Whether you are considering buying a ready-made home or purchasing land to build a home upon, your first task is determining where to call home.

Throughout the years I have noticed that most people seem to have a pre-disposition to a type of surroundings – perhaps sunny, rolling, grass covered, oak studded hills or darker, shaded, evergreen covered property. Some people find a view to be more essential than elevation, the smell of the trees and the elevation may be very pertinent and for others it is proximity to family, friends, jobs, lakes, rivers, trails, schools, highways, public transportation and or shopping/dining.

Whatever setting makes your heart sing or your sense of ecology fulfilled is a very individual choice.
1) Get pre-approved for your loan if you need a loan to purchase and understand the requirements of that loan – ie. Most government loans require less money down but the appraisal requirements and inspection requirements as well as the property’s ability to qualify are very important factors when choosing which properties to look at and offer on.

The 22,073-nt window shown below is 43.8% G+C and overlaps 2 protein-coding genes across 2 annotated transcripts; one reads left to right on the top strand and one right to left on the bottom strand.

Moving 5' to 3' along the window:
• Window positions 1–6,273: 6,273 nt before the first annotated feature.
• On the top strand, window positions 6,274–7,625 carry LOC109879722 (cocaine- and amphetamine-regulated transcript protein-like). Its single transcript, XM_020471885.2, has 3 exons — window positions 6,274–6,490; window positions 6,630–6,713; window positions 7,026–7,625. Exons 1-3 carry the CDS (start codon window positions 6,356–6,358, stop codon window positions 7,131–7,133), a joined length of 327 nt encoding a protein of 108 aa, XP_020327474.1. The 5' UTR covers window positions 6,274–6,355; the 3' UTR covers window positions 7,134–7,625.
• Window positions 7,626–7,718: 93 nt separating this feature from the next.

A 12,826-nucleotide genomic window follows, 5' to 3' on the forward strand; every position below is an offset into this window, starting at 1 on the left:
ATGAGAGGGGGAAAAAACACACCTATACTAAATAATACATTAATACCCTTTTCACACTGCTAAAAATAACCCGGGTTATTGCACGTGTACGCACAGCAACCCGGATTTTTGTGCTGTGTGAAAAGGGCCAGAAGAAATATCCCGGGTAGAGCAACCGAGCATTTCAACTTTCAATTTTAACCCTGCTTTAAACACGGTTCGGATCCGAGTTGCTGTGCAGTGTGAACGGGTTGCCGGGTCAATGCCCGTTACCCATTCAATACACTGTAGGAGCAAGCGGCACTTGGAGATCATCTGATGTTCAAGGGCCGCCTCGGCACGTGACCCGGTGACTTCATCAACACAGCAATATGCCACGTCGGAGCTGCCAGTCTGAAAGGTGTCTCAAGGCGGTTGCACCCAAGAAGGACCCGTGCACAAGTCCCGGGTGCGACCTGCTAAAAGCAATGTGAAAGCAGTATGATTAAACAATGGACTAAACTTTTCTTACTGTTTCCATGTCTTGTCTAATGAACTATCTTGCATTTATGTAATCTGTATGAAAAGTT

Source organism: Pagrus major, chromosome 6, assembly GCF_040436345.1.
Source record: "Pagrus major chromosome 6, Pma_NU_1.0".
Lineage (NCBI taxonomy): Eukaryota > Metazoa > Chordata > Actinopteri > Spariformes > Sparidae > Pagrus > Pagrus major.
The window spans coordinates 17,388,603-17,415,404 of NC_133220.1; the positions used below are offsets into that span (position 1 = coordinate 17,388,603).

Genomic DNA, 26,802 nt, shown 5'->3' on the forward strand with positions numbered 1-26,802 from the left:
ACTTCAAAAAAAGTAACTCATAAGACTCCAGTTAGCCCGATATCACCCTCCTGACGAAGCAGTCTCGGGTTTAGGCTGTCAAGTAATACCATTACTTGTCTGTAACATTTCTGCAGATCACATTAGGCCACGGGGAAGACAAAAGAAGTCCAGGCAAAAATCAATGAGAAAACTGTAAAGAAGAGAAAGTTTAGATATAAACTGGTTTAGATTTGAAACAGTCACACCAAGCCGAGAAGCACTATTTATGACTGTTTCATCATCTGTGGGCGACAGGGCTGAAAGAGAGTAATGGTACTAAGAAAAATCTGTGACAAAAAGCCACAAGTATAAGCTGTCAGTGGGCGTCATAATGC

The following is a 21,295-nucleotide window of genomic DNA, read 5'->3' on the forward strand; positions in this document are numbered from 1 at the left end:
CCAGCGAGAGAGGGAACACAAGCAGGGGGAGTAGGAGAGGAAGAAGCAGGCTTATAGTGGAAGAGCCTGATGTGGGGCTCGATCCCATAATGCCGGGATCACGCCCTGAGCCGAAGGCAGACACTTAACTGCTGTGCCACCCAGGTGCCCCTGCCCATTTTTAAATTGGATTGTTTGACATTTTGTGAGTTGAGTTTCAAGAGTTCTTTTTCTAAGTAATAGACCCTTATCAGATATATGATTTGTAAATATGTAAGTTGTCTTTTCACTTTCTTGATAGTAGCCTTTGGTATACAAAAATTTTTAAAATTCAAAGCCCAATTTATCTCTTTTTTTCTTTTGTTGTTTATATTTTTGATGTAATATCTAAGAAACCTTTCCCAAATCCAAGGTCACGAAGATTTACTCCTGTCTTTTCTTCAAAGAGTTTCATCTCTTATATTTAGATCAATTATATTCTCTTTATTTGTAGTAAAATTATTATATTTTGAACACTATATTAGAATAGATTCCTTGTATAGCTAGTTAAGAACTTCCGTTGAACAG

2) Start out with a wish list and determine what items on that list are most essential to you, rank them so that you can keep things in perspective rather than getting caught up in the emotional reaction to a home that does not fit your base needs so that you do not waste your tie or the time of others.

3) Remember that your realtor knows the market, the local customs and how to make an offer as acceptable to the seller as possible so work together to create an offer that the seller will want to take.

4) Always try to see the details through the eyes of the other side – how would you feel if you were the seller instead of the buyer? Keeping this in mind can help create a win, win negotiation that will ultimately benefit you the most.

5) Use common sense and don’t short cut inspections – buying a property is one of if not the largest purchase/financial decision you will make. Termite, whole home, well and septic inspections can be critical to helping you make a sound investment decision as can checking with the building and or planning department for permitting issues and allowable uses. Don’t be penny wise and pound foolish by not performing inspections to save money on the purchase as this can cost a lot more than it saves in the long run if there is something amiss that is not readily apparent but can be negotiated in escrow.